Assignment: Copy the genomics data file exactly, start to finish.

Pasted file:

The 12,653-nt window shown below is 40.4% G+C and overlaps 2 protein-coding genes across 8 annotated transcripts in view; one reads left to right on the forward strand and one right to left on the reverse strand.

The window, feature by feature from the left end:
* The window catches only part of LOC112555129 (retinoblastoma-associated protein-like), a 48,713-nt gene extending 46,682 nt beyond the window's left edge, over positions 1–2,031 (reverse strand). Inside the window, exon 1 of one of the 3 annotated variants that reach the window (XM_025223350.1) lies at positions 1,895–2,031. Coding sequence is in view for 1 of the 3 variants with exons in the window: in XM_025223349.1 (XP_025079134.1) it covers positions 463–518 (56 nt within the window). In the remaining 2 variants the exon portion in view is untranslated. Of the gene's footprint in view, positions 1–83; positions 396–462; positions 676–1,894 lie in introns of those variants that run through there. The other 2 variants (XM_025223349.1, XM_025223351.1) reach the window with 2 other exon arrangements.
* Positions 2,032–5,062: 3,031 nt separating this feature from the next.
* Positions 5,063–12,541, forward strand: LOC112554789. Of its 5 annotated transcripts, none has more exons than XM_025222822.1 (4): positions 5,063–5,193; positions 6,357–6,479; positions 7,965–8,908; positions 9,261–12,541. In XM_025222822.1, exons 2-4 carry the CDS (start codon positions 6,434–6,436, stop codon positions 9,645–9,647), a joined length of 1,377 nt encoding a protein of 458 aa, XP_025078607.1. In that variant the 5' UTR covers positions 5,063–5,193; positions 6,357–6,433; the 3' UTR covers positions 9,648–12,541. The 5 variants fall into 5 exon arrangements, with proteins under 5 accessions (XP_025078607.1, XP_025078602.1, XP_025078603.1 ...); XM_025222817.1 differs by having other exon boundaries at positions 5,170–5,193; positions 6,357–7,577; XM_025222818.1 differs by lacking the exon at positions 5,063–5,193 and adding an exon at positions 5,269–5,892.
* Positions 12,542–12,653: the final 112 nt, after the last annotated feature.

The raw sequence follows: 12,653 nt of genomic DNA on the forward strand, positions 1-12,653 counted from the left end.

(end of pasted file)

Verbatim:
The 12,653-nt window shown below is 40.4% G+C and overlaps 2 protein-coding genes across 8 annotated transcripts in view; one reads left to right on the forward strand and one right to left on the reverse strand.

The window, feature by feature from the left end:
* The window catches only part of LOC112555129 (retinoblastoma-associated protein-like), a 48,713-nt gene extending 46,682 nt beyond the window's left edge, over positions 1–2,031 (reverse strand). Inside the window, exon 1 of one of the 3 annotated variants that reach the window (XM_025223350.1) lies at positions 1,895–2,031. Coding sequence is in view for 1 of the 3 variants with exons in the window: in XM_025223349.1 (XP_025079134.1) it covers positions 463–518 (56 nt within the window). In the remaining 2 variants the exon portion in view is untranslated. Of the gene's footprint in view, positions 1–83; positions 396–462; positions 676–1,894 lie in introns of those variants that run through there. The other 2 variants (XM_025223349.1, XM_025223351.1) reach the window with 2 other exon arrangements.
* Positions 2,032–5,062: 3,031 nt separating this feature from the next.
* Positions 5,063–12,541, forward strand: LOC112554789. Of its 5 annotated transcripts, none has more exons than XM_025222822.1 (4): positions 5,063–5,193; positions 6,357–6,479; positions 7,965–8,908; positions 9,261–12,541. In XM_025222822.1, exons 2-4 carry the CDS (start codon positions 6,434–6,436, stop codon positions 9,645–9,647), a joined length of 1,377 nt encoding a protein of 458 aa, XP_025078607.1. In that variant the 5' UTR covers positions 5,063–5,193; positions 6,357–6,433; the 3' UTR covers positions 9,648–12,541. The 5 variants fall into 5 exon arrangements, with proteins under 5 accessions (XP_025078607.1, XP_025078602.1, XP_025078603.1 ...); XM_025222817.1 differs by having other exon boundaries at positions 5,170–5,193; positions 6,357–7,577; XM_025222818.1 differs by lacking the exon at positions 5,063–5,193 and adding an exon at positions 5,269–5,892.
* Positions 12,542–12,653: the final 112 nt, after the last annotated feature.

The raw sequence follows: 12,653 nt of genomic DNA on the forward strand, positions 1-12,653 counted from the left end.